Monday, February 16, 2015
Starving Artists in the Digital Age
Since the rise of the digital download, internet users have searched for, found, and taken advantage of free sources of music. Sources such as Napster, Limewire, and file sharing services, which were once extraordinarily popular, served as user friendly alternatives to the iTunes store and other pesky digital download services that force users to pay for songs.
The only issue with using these sources, one that, for most users, was not at all difficult to get over, was that they were illegal. Because users paid nothing for the music they wanted, record companies and artists were paid no royalties. The sites were nothing more than middlemen in a massive heist resulting in 12.5 billion dollars in economic losses every year.
But who cares if some big time record executives don't get their bonuses, right? People in the music business make plenty of money, do they really need yours?
Unfortunately, 12.5 billion dollars is a lot of dough, even for music moguls. As a result of illegal downloads, over 70,000 music industry jobs were lost and artists, who usually receive less than 10% of royalties produced by music sales, suffered as much as anyone.
Enter Spotify. Riding in from the horizon on a glowing white horse, the online streaming service offered free music to the masses without the risk of computer viruses that was so prevalent with illegal downloads and with just enough paying users that the company could pay royalties to the record companies.
Despite the fact that a single Spotify play generates only $.006 according to Time magazine, artists with many plays are able to generate hundreds of thousands of dollars on song plays. So it's a win win.
But what about small-time, independent artists who are just getting their start? How do acts like the ones you see in South Bend, who haven't already struck gold with a new single or sold 500,000 copies of an album fair in this new musical economy?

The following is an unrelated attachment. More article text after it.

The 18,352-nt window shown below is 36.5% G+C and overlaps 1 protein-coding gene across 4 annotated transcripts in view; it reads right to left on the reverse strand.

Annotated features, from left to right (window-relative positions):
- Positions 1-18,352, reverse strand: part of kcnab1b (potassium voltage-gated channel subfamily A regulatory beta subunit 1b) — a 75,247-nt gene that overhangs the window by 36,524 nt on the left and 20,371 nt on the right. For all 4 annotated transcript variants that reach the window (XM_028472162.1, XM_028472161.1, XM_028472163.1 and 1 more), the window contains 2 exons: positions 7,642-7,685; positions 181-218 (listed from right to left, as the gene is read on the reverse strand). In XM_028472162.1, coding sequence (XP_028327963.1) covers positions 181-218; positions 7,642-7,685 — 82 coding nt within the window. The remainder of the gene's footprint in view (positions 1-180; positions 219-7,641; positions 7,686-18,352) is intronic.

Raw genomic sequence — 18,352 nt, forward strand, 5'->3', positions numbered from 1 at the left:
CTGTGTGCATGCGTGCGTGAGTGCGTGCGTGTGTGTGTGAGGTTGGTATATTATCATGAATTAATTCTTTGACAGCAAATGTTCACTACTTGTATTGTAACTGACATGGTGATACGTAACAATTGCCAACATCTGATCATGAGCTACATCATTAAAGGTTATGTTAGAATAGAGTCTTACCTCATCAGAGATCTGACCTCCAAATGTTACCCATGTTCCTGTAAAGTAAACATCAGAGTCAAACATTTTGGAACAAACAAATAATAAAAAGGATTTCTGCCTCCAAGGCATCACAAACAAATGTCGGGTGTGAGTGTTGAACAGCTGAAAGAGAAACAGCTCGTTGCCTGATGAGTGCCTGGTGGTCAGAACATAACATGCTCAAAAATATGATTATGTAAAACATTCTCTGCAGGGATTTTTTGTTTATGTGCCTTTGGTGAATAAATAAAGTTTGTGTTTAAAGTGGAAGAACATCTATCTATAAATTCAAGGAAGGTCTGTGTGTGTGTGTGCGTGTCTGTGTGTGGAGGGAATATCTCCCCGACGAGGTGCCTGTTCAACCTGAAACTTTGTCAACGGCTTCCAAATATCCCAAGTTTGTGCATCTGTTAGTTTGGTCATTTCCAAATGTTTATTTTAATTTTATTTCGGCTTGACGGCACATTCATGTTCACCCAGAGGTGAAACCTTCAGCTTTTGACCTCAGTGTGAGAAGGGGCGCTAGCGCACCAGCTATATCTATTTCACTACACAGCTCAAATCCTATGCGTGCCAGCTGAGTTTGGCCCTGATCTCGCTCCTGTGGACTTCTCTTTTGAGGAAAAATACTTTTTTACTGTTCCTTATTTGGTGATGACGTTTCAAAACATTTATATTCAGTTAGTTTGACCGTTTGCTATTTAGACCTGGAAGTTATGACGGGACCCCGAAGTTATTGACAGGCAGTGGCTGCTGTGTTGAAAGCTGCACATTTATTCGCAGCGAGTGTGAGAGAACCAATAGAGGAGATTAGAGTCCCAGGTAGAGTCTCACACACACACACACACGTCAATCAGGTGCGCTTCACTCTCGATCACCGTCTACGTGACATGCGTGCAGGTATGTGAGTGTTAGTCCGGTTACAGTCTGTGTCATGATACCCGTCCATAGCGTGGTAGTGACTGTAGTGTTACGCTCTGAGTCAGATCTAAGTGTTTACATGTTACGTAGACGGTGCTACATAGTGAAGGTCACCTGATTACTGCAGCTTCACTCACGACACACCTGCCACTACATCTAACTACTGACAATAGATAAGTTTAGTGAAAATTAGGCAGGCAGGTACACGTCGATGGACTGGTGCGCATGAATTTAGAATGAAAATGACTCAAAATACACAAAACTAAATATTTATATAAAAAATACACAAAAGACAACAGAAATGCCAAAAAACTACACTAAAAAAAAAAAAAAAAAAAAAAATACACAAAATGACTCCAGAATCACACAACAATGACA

Where it was once hard to make a career as a new artist, it is now almost entirely impossible. The overarching sense that everyone is entitled to free music has forced new artists to distribute through services like Spotify, which essentially give their art away.
This creates an enormous problem when you consider that the cost of recording in a professional studio is often in the range of 300-600 dollars per song and paid gigs are few and far between.
Ultimately, the belief that people have a right to free music, which led to the rise of illegal downloading and streaming services like Spotify, discourages new artists from putting in the work that is necessary to distribute music on a broad scale, as they must fund their work with a guarantee that there will be no return.
So what can you do to help encourage artists to continue producing?
If you're feeling a little guilty about that hard drive full of illegally downloaded music, let me just say, it's ok. I don't blame you. The temptation to access music you love cheaply and easily is one that almost everyone gives into and unless you did it with the intention of destroying the livelihood of independent artists, it doesn't make you a bad person.
Now that you know the effect illegal downloads have on the music industry, consider not using illegal free sources for music anymore. Go to shows, talk to local artists, and buy their CDs, buy a t-shirt or donate some for gas so that they can make it to their next show, download albums legally, or, if you insist on illegally downloading music, consider supporting artists in some of the ways mentioned by Amanda Palmer in this Ted Talk.